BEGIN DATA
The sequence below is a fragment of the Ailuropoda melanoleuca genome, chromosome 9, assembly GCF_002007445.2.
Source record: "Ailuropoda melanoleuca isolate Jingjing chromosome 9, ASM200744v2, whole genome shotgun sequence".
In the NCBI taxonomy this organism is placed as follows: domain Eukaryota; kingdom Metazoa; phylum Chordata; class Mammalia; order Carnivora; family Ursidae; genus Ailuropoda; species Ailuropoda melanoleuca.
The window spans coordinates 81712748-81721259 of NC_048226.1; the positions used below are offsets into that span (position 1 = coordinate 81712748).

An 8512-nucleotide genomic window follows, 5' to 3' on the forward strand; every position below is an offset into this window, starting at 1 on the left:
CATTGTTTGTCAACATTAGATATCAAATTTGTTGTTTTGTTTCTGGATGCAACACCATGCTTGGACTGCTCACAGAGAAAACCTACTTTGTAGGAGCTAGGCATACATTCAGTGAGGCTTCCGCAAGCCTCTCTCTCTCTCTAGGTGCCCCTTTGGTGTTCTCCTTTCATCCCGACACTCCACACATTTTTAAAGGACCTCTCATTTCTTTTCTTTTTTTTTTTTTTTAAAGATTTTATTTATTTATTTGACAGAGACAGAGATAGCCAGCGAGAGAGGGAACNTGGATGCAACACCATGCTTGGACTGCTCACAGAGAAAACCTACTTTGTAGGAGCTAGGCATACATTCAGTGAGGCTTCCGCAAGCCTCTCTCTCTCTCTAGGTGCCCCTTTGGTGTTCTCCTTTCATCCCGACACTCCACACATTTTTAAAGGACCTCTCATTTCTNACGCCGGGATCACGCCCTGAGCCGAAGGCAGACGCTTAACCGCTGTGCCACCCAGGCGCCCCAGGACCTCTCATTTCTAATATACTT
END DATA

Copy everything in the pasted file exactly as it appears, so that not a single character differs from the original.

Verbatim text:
The sequence below is a fragment of the Ailuropoda melanoleuca genome, chromosome 9, assembly GCF_002007445.2.
Source record: "Ailuropoda melanoleuca isolate Jingjing chromosome 9, ASM200744v2, whole genome shotgun sequence".
In the NCBI taxonomy this organism is placed as follows: domain Eukaryota; kingdom Metazoa; phylum Chordata; class Mammalia; order Carnivora; family Ursidae; genus Ailuropoda; species Ailuropoda melanoleuca.
The window spans coordinates 81712748-81721259 of NC_048226.1; the positions used below are offsets into that span (position 1 = coordinate 81712748).

An 8512-nucleotide genomic window follows, 5' to 3' on the forward strand; every position below is an offset into this window, starting at 1 on the left:
CATTGTTTGTCAACATTAGATATCAAATTTGTTGTTTTGTTTCTGGATGCAACACCATGCTTGGACTGCTCACAGAGAAAACCTACTTTGTAGGAGCTAGGCATACATTCAGTGAGGCTTCCGCAAGCCTCTCTCTCTCTCTAGGTGCCCCTTTGGTGTTCTCCTTTCATCCCGACACTCCACACATTTTTAAAGGACCTCTCATTTCTTTTCTTTTTTTTTTTTTTTAAAGATTTTATTTATTTATTTGACAGAGACAGAGATAGCCAGCGAGAGAGGGAACNTGGATGCAACACCATGCTTGGACTGCTCACAGAGAAAACCTACTTTGTAGGAGCTAGGCATACATTCAGTGAGGCTTCCGCAAGCCTCTCTCTCTCTCTAGGTGCCCCTTTGGTGTTCTCCTTTCATCCCGACACTCCACACATTTTTAAAGGACCTCTCATTTCTNACGCCGGGATCACGCCCTGAGCCGAAGGCAGACGCTTAACCGCTGTGCCACCCAGGCGCCCCAGGACCTCTCATTTCTAATATACTT